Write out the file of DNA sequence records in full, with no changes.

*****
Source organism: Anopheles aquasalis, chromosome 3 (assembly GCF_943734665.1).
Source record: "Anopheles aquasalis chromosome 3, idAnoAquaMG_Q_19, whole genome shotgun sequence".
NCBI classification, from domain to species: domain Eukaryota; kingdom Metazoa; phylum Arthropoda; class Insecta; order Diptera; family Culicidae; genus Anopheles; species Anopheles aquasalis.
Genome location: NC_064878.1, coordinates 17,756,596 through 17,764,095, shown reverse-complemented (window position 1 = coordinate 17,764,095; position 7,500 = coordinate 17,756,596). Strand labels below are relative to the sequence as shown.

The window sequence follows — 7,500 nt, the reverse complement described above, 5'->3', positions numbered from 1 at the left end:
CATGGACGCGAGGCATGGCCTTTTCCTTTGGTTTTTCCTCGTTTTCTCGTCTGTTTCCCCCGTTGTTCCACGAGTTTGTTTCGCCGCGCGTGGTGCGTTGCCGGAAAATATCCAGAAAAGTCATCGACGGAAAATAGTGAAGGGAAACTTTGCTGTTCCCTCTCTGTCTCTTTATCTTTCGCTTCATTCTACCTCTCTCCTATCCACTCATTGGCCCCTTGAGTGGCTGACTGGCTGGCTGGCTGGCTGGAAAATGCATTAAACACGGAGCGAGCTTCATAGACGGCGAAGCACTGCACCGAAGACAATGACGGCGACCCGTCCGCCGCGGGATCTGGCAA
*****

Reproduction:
Source organism: Anopheles aquasalis, chromosome 3 (assembly GCF_943734665.1).
Source record: "Anopheles aquasalis chromosome 3, idAnoAquaMG_Q_19, whole genome shotgun sequence".
NCBI classification, from domain to species: domain Eukaryota; kingdom Metazoa; phylum Arthropoda; class Insecta; order Diptera; family Culicidae; genus Anopheles; species Anopheles aquasalis.
Genome location: NC_064878.1, coordinates 17,756,596 through 17,764,095, shown reverse-complemented (window position 1 = coordinate 17,764,095; position 7,500 = coordinate 17,756,596). Strand labels below are relative to the sequence as shown.

The window sequence follows — 7,500 nt, the reverse complement described above, 5'->3', positions numbered from 1 at the left end:
CATGGACGCGAGGCATGGCCTTTTCCTTTGGTTTTTCCTCGTTTTCTCGTCTGTTTCCCCCGTTGTTCCACGAGTTTGTTTCGCCGCGCGTGGTGCGTTGCCGGAAAATATCCAGAAAAGTCATCGACGGAAAATAGTGAAGGGAAACTTTGCTGTTCCCTCTCTGTCTCTTTATCTTTCGCTTCATTCTACCTCTCTCCTATCCACTCATTGGCCCCTTGAGTGGCTGACTGGCTGGCTGGCTGGCTGGAAAATGCATTAAACACGGAGCGAGCTTCATAGACGGCGAAGCACTGCACCGAAGACAATGACGGCGACCCGTCCGCCGCGGGATCTGGCAA